Other standouts include the extended fistfight in the dockyards in Chapter Four–with our trio of heroes taking on Fred Kohler and Max Wagner–and the well-staged and well-shot mass attack on Henry B. Walthall’s house in Chapter Eleven, with the thugs attempting to break in from all sides and Lewis, Darro, and Rinty desperately trying to stop them. Lewis’ final pursuit of the exposed Hale Hamilton, with a grisly finish for the villain in the harbor, is also memorable. Yakima Canutt, George Magrill, Kermit Maynard, and others handle the dangerous stunts, but the actors–in typical Mascot fashion–seem to handle a good deal of the fights and chases themselves.
The cliffhanger sequences and very good for the most part, particularly Lewis’ Chapter Four fall down a hillside into the path of a speeding train and the motorcycle crash that follows the above-mentioned downhill run; the Chapter Two shooting/explosion cliffhanger is memorable too, but its resolution seriously strains credibility. Perils are evenly distributed between the protagonists, with the writers avoiding contrived attempts (like those seen in Mascot’s earlier Last of the Mohicans) to involve the trio in simultaneous danger at the end of every chapter. Rinty, like Mascot’s other animal heroes, gets to experience some standard serial-hero perils himself; one chapter ends with him battling in a villain in an out-of-control car and then trying to haul the unconscious Frankie Darro out of it before it goes over a cliff.
Most of the leading actors deliver energetic performances to match the serial’s swift tempo, particularly leading man George J. Lewis. Lewis barks out his lines in such intensely eager fashion as to almost sound crazed at times (particularly when he’s enthusing about his invention); his facial expressions are similarly emphatic. The performance will be something of a shock to those familiar with Lewis’s later, more restrained serial turns, but his characterization–though highly theatrical–is still very likable for its sheer exuberance.
Frankie Darro’s performance is just as energetic, but much more subtle and natural than Lewis’s. As in his other chapterplays, he strikes just the right balance between youthful emotionalism and youthful spunk, conveying proper pathos when being bullied by heavies, but also displaying a likable self-confidence when rushing into action. Rin Tin Tin Jr, whose famous father co-starred with Darro in The Lightning Warrior, doesn’t play as central a role in the plot as his parent did in the earlier serial, but he still serves as an appealingly offbeat co-hero and gets several action scenes all to himself.
Hale Hamilton is wonderfully entertaining as the villainous Norman Bryan, delivering a scenery-chewing performance worthy of Noah Beery Sr. He snarls, chortles, gloats, and blusters his way through his role–maintaining a pompous but convincingly jovial manner when interacting with the good guys, but ordering his henchmen about in tyrannically overbearing fashion; he successfully steals every scene he’s in. Niles Welch, as Hamilton’s villainous associate Mason, is hammy as well, but in quieter fashion; he spends most of his time skulking in the background and registering “menace” with a series of extremely sinister facial expressions.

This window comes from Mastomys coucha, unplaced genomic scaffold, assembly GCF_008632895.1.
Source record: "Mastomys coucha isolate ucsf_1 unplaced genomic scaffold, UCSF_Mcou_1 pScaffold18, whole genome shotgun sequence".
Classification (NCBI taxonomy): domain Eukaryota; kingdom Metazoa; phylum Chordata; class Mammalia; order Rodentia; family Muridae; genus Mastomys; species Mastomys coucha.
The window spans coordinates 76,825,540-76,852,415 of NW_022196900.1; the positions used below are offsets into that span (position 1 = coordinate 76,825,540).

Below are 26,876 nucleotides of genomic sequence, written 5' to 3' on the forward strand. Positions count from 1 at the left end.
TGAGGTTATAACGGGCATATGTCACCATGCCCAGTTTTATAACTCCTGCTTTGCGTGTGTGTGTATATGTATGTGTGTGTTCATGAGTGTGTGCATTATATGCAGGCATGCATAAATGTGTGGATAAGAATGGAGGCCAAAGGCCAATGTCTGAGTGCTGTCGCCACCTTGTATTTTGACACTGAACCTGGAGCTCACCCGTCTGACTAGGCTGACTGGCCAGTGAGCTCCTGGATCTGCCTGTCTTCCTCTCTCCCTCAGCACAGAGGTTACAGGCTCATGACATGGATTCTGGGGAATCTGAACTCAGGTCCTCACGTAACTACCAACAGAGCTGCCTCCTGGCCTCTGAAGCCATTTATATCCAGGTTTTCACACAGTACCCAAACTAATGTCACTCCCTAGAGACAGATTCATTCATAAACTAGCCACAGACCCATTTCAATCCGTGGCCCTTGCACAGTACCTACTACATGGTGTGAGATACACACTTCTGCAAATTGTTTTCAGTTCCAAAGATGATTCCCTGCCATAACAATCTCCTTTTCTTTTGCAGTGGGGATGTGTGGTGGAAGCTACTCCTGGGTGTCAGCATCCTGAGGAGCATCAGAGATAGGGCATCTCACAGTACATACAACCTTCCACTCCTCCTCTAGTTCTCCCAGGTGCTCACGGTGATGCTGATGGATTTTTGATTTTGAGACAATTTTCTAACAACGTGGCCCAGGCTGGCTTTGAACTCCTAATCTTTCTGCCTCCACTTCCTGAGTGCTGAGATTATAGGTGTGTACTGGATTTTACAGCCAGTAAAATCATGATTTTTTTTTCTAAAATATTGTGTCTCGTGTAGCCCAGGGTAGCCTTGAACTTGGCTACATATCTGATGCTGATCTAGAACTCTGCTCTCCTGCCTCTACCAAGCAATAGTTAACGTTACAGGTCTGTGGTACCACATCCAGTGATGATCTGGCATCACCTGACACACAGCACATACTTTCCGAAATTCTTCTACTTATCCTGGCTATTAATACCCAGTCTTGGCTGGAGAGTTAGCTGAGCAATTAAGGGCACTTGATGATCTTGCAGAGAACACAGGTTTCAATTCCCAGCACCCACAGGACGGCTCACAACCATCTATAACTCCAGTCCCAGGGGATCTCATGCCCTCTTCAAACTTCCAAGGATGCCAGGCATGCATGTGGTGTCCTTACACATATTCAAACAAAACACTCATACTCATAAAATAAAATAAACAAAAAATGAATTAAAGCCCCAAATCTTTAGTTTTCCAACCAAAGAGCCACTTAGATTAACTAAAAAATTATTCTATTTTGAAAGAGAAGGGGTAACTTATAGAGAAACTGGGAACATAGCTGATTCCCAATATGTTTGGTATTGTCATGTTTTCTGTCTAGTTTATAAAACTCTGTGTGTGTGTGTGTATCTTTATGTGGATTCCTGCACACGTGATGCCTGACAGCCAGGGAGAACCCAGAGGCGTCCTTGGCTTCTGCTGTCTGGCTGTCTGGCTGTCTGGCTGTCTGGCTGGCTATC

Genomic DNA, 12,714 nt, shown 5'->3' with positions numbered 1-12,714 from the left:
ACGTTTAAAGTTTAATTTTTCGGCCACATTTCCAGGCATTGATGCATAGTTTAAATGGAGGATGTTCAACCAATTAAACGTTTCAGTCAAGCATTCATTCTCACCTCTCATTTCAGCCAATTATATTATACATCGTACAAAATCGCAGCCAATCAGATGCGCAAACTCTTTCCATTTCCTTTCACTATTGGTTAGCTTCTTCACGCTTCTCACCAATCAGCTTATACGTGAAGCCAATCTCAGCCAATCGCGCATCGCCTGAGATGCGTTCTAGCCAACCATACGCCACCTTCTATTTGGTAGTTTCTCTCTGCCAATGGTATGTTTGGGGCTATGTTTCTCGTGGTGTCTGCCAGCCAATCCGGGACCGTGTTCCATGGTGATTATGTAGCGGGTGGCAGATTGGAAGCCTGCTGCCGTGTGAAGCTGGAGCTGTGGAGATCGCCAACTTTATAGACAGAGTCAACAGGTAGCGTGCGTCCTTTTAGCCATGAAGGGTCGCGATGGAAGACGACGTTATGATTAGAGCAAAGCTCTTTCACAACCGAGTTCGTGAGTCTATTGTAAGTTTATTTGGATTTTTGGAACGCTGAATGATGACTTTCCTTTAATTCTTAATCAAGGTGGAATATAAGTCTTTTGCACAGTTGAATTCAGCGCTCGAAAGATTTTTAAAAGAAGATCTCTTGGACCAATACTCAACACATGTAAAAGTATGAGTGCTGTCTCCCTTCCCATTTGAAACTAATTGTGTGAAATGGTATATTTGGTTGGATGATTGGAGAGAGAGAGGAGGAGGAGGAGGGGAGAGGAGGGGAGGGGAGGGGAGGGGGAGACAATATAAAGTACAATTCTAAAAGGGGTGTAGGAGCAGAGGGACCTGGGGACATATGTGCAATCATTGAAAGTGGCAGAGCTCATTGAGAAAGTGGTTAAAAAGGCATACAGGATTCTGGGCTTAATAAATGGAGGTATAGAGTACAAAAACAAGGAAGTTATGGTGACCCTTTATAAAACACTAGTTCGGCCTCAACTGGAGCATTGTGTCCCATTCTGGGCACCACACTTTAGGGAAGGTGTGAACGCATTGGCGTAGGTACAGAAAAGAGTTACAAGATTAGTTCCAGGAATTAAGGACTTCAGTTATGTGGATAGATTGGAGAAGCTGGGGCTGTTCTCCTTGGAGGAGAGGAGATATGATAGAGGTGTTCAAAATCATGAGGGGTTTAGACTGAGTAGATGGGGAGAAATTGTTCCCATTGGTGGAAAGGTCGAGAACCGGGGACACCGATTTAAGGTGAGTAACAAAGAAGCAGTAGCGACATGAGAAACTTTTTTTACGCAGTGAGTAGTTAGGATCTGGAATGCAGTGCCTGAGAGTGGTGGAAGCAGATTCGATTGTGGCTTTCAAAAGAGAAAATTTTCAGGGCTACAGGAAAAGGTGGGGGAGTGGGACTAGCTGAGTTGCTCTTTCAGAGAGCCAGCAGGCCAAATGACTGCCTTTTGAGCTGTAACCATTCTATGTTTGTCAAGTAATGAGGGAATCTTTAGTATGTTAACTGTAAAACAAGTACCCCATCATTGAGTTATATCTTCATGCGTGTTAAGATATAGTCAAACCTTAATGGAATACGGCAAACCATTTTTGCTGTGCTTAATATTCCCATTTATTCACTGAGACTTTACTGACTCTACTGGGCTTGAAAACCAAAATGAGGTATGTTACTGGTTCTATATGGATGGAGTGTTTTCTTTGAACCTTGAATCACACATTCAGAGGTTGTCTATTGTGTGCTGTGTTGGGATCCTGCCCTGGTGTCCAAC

The great Henry B. Walthall, slumming in serials after his days as an acclaimed silent-film star, nevertheless lends genuine emotional depth to his turn as Jim Courtney, conveying an earnestness and a quiet dignity in the face of continual persecution that is downright touching. Former Ziegfeld girl Boots Mallory is very attractive as his daughter, and conveys a pleasantly sympathetic personality, but betrays a lack of acting experience; her line delivery is generally flat and she rarely varies her facial expressions.
Old pros Stanley Blystone and Tom London are fun to watch as Hale Hamilton’s lead henchmen– the former loud-mouthed and swaggering, the latter furtive and cautious. Gordon DeMain and Donald Reed are also good as a pair of slick and shifty “detectives” hired by Hamilton to “protect” Darro, and George Magrill is memorable in a small part as Hamilton’s resourceful chauffeur/henchman. Fred Kohler Sr. is intimidatingly nasty as Darro’s “stepfather,” functioning as a wild-card villain until he (disapointingly) drops from sight halfway through the serial. Sarah Padden is very sympathetic as Darro’s kindly foster-mother, while Max Wagner is Kohler’s loutish cohort.
Lafe McKee pops up as a veterinarian, Kernan Cripps as a police official, Lane Chandler as a ship’s officer (and later as a police radio dispatcher), and Yakima Canutt as a thug. Cornelius Keefe plays the ill-fated Jerry Patton in the first chapter, while Dickie Moore, star of Columbia’s Cody of the Pony Express serial nearly twenty years later, appears as a young boy watching Patton’s takeoff in the first chapter.
The Wolf Dog deserves greater attention from serial buffs, particularly those who are fond of Mascot’s chapterplays. Its leading performances are engaging, its pacing up to the studio’s usual standard, its locations interesting, its action sequences first-rate, and its plotting (though somewhat thin) is much less needlessly convoluted than that of many of its peers.